When bar and restaurant operators wanted to replenish their liquor stocks under the state’s liquor sales monopoly, they could fax their shopping lists of products to their nearby assigned state liquor stores and then pick up the completed order a few days later.
That relic technology and service level is fading into history with the advent of liquor sales privatization in Washington.
Now, those same restaurateurs can log into a website, order their goods online and have the alcohol delivered to their door the next day. With major liquor distributors such as Southern Wine & Spirits, those bar and restaurant owners can track their order fulfillment online and see a detailed history of their purchases.
For the restaurant industry, that kind of convenience and service is part of the reason the industry campaigned for Initiative 1183. That initiative, in a little more than six months, is scrapping the decades-old state liquor sales and distribution system in Washington and replacing it with a fully privatized model.
While the general public won’t see the rollout of the private model until June 1, restaurant and club owners have gotten a preview of privatization. The Washington Liquor Control Board has allowed private distributors to sell spirits for resale to the restaurant industry since March 1.
The preliminary results have been reasonably successful, said Bruce Beckett, vice-president of governmental affairs for the Washington Restaurant Association.
Some restaurant owners have yet to begin sourcing their liquor from private distributors, instead clinging to their familiar pattern of buying their supplies at state liquor stores, he said.
After May 31, that won’t be a choice. The state stores will close for good then, to be replaced by a tier of distributors and private retailers.
“I expect we’ll see a bumpy transition,” said Beckett, “but I think that after a few months all the glitches will be worked out.”
On the liquor distribution side, vendors have scrambled mightily to create a whole new distribution infrastructure to serve the 1,500-plus retail liquor sales outlets. That’s five times the number of outlets selling liquor as state operated or contracted stores.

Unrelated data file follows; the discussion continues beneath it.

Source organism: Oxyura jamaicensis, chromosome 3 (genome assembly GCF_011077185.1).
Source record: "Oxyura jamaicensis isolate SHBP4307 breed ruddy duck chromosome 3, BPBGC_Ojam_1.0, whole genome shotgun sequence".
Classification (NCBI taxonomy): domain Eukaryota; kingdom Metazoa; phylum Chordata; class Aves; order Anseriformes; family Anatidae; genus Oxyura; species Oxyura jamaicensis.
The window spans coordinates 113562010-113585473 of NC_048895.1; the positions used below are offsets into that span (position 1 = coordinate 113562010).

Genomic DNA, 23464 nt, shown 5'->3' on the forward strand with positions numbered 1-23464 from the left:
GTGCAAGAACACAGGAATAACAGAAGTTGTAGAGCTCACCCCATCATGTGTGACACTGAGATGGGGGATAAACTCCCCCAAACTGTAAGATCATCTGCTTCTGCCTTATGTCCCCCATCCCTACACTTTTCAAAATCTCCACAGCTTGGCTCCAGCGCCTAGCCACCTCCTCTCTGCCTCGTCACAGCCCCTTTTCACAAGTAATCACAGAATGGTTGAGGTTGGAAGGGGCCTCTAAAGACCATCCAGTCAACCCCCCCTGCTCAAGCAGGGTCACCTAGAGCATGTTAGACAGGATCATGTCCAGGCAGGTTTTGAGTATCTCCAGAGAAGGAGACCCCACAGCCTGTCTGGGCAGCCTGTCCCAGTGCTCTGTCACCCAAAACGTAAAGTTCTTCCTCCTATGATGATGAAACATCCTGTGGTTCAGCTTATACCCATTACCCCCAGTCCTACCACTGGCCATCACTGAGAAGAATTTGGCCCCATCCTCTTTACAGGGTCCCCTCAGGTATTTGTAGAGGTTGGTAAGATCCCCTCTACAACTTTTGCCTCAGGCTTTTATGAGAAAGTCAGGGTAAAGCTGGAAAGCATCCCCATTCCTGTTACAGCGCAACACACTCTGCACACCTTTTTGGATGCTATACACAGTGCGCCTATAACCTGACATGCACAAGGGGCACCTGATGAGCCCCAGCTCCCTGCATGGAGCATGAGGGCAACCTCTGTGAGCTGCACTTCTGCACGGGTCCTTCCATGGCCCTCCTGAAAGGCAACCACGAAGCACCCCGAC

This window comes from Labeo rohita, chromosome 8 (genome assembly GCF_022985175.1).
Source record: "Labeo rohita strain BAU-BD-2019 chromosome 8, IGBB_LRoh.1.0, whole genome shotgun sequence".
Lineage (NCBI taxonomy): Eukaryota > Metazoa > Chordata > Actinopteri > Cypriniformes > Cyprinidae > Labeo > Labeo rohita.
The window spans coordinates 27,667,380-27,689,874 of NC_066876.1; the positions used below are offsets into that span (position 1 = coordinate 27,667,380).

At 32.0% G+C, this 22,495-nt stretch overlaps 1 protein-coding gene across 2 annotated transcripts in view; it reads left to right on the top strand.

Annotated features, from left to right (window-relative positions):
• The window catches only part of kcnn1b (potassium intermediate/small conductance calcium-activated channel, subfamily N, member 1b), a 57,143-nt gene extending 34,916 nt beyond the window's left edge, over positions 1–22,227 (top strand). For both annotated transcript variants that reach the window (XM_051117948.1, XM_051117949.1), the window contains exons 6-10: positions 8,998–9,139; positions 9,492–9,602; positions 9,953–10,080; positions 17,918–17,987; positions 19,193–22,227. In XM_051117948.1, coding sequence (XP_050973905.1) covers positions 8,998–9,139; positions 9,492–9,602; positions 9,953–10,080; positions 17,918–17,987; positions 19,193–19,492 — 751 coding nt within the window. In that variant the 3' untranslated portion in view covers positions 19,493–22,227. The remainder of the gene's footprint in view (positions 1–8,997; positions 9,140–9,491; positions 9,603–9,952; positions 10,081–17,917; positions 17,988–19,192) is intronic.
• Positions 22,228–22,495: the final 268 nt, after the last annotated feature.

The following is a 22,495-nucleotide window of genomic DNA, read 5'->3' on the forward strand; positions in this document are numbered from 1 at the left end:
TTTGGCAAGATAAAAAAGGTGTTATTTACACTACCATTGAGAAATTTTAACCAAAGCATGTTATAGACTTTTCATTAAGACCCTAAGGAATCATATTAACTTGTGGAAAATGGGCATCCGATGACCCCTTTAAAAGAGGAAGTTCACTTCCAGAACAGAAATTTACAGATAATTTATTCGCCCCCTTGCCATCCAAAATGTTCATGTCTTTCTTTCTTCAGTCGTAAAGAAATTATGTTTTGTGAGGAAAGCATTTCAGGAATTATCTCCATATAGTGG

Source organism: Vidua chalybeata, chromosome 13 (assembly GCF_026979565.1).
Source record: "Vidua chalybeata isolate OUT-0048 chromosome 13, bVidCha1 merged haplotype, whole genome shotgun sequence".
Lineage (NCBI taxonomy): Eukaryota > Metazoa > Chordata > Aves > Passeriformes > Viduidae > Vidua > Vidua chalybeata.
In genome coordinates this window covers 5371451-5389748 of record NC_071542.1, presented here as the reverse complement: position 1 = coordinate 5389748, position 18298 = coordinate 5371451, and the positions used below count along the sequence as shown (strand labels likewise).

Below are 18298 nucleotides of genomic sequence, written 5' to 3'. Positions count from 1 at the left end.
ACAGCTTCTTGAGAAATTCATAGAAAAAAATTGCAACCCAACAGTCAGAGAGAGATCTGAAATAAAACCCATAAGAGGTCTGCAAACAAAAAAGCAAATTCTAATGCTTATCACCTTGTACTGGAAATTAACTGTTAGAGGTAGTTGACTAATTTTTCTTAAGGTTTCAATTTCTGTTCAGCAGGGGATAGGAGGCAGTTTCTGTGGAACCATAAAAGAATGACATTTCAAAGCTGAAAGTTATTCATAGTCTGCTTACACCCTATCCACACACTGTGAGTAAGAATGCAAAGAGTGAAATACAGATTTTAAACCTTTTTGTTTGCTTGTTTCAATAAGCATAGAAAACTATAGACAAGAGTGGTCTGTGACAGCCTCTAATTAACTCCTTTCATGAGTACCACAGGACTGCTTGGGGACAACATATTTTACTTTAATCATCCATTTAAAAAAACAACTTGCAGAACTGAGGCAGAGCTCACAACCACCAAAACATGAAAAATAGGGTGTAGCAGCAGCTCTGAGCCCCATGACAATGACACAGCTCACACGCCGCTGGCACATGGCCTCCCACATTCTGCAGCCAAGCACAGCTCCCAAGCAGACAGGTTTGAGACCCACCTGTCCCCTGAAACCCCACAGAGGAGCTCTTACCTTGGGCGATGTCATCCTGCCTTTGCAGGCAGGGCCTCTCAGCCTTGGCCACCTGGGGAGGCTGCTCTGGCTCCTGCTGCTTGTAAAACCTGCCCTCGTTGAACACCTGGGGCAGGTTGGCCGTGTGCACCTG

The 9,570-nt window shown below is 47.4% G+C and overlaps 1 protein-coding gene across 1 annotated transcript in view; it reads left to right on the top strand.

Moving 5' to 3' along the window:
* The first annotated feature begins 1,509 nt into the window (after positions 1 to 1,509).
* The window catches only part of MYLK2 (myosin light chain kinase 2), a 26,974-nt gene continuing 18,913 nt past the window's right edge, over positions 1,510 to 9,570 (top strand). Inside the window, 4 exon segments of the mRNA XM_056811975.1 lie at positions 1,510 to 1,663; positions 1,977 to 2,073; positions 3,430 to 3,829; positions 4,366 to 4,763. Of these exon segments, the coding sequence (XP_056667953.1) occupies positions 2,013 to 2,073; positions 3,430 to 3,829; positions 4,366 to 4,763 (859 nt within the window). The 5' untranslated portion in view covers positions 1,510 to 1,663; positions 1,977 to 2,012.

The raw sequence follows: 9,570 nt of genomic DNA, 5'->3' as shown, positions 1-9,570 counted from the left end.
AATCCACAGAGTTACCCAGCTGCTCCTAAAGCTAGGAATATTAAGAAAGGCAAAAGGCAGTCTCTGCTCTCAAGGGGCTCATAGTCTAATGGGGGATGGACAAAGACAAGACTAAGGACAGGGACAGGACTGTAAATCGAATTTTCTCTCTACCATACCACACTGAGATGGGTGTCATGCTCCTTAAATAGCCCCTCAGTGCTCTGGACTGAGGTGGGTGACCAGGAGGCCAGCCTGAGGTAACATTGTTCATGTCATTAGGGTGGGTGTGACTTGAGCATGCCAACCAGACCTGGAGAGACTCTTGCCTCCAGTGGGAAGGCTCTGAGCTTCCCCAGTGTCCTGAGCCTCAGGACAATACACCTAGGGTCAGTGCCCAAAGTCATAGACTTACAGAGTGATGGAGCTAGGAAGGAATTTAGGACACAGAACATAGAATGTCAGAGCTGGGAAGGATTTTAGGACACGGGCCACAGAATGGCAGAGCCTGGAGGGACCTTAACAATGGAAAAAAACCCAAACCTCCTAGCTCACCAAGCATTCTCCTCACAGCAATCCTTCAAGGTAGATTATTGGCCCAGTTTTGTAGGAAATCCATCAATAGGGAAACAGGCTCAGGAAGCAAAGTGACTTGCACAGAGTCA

The liquor distributors have had just a few months to create that network since the initiative was approved by voters in November.
On Valley Avenue in Puyallup, for instance, Southern, the nation’s largest spirits distribution company, moved quickly to created a highly automated, computer-driven warehouse. Wayne Chaplin, Southern’s president, called the new warehouse the “crown jewel” of the company’s new Washington network of distribution centers.
Southern took a gamble in buying the vacant, 350,000-square-foot warehouse. The company acquired the building last September, before the November vote on the liquor sales initiative.
Had that initiative failed, the warehouse would have handled wine only, said Shawn Youmans, Southern’s Pacific Northwest vice president of operations.
READY FOR TRANSITION
Since the initiative passed, Southern has worked tirelessly to get the building ready for the transition.
Inside, the company installed the most advanced automated warehouse management and distribution system in its 35-state network of distribution centers.
The system includes four long lines of racks, some as tall as three levels, holding pallets and cases of liquor and wines. The warehouse itself houses some 15,000 different products and a million cases of inventory. That inventory, guarded by 100 closed-circuit cameras and security systems is worth an estimated $60 million.